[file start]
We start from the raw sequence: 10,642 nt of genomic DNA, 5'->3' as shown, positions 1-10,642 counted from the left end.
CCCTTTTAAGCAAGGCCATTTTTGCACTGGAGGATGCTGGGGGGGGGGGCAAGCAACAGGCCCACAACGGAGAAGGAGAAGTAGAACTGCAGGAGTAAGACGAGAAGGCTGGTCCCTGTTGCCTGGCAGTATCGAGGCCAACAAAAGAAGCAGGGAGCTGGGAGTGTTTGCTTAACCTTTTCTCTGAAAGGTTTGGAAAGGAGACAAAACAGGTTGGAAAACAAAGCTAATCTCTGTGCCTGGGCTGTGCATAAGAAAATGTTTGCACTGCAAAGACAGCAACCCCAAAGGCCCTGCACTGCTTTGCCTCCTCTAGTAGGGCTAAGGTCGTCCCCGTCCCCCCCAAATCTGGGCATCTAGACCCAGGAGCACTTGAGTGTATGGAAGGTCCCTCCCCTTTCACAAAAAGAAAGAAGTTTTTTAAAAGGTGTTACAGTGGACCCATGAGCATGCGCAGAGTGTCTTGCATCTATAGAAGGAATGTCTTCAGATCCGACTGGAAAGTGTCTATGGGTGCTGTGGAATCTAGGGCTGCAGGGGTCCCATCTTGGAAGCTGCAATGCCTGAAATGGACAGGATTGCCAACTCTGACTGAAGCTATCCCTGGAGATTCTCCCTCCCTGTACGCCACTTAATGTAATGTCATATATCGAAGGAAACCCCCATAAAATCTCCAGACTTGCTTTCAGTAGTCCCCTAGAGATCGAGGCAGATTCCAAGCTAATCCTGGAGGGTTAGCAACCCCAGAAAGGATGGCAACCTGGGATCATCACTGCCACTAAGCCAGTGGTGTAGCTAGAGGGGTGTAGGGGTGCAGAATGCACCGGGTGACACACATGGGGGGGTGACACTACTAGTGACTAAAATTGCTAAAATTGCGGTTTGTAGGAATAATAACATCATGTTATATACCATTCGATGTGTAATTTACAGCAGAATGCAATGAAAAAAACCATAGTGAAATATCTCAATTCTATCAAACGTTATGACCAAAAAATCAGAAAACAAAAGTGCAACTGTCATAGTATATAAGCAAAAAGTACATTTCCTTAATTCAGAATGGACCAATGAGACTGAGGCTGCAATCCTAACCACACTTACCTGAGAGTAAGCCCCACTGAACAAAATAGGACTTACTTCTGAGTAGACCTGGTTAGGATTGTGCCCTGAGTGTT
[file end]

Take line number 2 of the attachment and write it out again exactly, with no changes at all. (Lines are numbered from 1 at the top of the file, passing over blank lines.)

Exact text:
CCCTTTTAAGCAAGGCCATTTTTGCACTGGAGGATGCTGGGGGGGGGGGCAAGCAACAGGCCCACAACGGAGAAGGAGAAGTAGAACTGCAGGAGTAAGACGAGAAGGCTGGTCCCTGTTGCCTGGCAGTATCGAGGCCAACAAAAGAAGCAGGGAGCTGGGAGTGTTTGCTTAACCTTTTCTCTGAAAGGTTTGGAAAGGAGACAAAACAGGTTGGAAAACAAAGCTAATCTCTGTGCCTGGGCTGTGCATAAGAAAATGTTTGCACTGCAAAGACAGCAACCCCAAAGGCCCTGCACTGCTTTGCCTCCTCTAGTAGGGCTAAGGTCGTCCCCGTCCCCCCCAAATCTGGGCATCTAGACCCAGGAGCACTTGAGTGTATGGAAGGTCCCTCCCCTTTCACAAAAAGAAAGAAGTTTTTTAAAAGGTGTTACAGTGGACCCATGAGCATGCGCAGAGTGTCTTGCATCTATAGAAGGAATGTCTTCAGATCCGACTGGAAAGTGTCTATGGGTGCTGTGGAATCTAGGGCTGCAGGGGTCCCATCTTGGAAGCTGCAATGCCTGAAATGGACAGGATTGCCAACTCTGACTGAAGCTATCCCTGGAGATTCTCCCTCCCTGTACGCCACTTAATGTAATGTCATATATCGAAGGAAACCCCCATAAAATCTCCAGACTTGCTTTCAGTAGTCCCCTAGAGATCGAGGCAGATTCCAAGCTAATCCTGGAGGGTTAGCAACCCCAGAAAGGATGGCAACCTGGGATCATCACTGCCACTAAGCCAGTGGTGTAGCTAGAGGGGTGTAGGGGTGCAGAATGCACCGGGTGACACACATGGGGGGGTGACACTACTAGTGACTAAAATTGCTAAAATTGCGGTTTGTAGGAATAATAACATCATGTTATATACCATTCGATGTGTAATTTACAGCAGAATGCAATGAAAAAAACCATAGTGAAATATCTCAATTCTATCAAACGTTATGACCAAAAAATCAGAAAACAAAAGTGCAACTGTCATAGTATATAAGCAAAAAGTACATTTCCTTAATTCAGAATGGACCAATGAGACTGAGGCTGCAATCCTAACCACACTTACCTGAGAGTAAGCCCCACTGAACAAAATAGGACTTACTTCTGAGTAGACCTGGTTAGGATTGTGCCCTGAGTGTT